56. A little teaser: you may have forgotten that there is at least one secret recording out there of Trump and Cohen talking about hushing up various scandals, including Trump’s affairs, for purposes of the campaign.

    Indeed. Still, one would have to prove all over again for the first time, that it was a campaign donation. Cohen’s confession does not establish that.

    So, I just went back and looked at your 2018 post. I still have a problem with the concept of “campaign expense.” If any expense that helps a campaign is a “campaign expense” then buying clothes for a Congressman’s wife with campaign money would seem not only legal but required. And yet Duncan Hunter. One should have a better idea of where the lines are.

    I think it’s the three-card-monte maneuvering that was the real problem, but I doubt anyone wants to pay blackmail transparently.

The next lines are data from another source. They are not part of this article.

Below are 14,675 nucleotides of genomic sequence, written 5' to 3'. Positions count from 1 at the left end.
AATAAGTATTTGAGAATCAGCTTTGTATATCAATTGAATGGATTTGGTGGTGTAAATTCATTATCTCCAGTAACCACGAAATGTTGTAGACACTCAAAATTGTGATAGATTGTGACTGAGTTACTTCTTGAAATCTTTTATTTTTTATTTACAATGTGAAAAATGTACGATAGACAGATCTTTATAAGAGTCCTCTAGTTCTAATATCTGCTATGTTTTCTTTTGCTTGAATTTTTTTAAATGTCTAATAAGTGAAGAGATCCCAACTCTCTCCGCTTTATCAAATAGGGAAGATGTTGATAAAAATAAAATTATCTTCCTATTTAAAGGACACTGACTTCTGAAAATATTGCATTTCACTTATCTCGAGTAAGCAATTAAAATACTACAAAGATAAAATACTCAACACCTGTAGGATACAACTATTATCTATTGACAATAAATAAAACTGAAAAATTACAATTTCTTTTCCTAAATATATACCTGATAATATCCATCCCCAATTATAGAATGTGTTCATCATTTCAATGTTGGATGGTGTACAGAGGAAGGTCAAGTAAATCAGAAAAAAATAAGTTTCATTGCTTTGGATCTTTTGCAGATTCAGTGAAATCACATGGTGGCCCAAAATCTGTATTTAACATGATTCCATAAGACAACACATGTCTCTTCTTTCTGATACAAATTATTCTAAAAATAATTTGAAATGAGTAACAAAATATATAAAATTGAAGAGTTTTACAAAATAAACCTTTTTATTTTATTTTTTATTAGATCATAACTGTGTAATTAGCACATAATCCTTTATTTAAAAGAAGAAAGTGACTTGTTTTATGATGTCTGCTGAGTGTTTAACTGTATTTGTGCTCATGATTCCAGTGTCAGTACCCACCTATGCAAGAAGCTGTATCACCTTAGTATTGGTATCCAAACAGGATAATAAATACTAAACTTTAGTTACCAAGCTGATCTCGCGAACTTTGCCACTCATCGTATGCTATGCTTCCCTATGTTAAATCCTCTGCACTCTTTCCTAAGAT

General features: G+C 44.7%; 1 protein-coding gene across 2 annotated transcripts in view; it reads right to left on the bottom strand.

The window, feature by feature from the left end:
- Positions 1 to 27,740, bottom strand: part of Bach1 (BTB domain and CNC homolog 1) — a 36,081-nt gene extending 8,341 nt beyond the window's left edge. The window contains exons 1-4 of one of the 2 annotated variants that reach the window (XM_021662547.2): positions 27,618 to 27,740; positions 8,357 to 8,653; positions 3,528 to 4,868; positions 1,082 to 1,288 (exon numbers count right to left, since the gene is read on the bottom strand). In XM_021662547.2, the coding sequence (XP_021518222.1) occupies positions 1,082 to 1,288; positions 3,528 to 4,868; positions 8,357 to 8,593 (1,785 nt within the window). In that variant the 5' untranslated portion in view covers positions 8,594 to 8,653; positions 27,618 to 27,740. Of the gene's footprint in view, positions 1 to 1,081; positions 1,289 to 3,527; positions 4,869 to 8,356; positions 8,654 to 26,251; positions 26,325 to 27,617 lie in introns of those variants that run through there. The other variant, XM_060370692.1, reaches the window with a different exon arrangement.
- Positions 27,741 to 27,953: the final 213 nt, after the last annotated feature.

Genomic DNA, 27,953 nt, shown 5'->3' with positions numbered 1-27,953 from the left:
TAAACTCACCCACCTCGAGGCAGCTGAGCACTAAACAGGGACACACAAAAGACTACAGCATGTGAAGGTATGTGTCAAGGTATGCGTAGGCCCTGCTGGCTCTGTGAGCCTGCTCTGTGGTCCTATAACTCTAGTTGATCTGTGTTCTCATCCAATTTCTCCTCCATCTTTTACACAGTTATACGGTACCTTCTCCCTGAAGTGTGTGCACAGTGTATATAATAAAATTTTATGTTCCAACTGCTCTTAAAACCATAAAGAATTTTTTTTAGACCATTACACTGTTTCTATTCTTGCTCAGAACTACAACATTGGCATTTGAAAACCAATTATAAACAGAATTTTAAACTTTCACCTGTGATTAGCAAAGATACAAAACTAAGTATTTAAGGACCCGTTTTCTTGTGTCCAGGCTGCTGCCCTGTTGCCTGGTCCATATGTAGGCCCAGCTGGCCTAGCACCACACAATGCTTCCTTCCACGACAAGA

Whatever. I’m probably missing a lot here, due to insufficient interest, but a case this mixed up is probably burying the lead.

    Kevin M (1ea396)

  57. One of the things that’s been seriously offending me about the way a lot on the right are reacting to the January 6 prosecutions is how *normal treatment of suspects* is suddenly offensive and outrageous. Like, it wasn’t outrageous when the feds were treating *other* people this way, just now that it’s *them* — and the outrage doesn’t seem to extend to the notion that this is terrible in general, just that it’s terrible because it’s being done to their people.

    Absolute hypocrites, the lot of them.

    aphrael (2b7a65)

  58. it’s populism that’s the draw

    DCSCA (f4c5e5) — 3/21/2023 @ 6:51 pm

    If that’s true, then Trump would have won, wouldn’t he? Instead, the Democrat got more votes than anyone in history. You see, populism has to be more “popular” than the other side to succeed. It wasn’t.

    You can lead a DCSCA to water, but…

    norcal (7b2be1)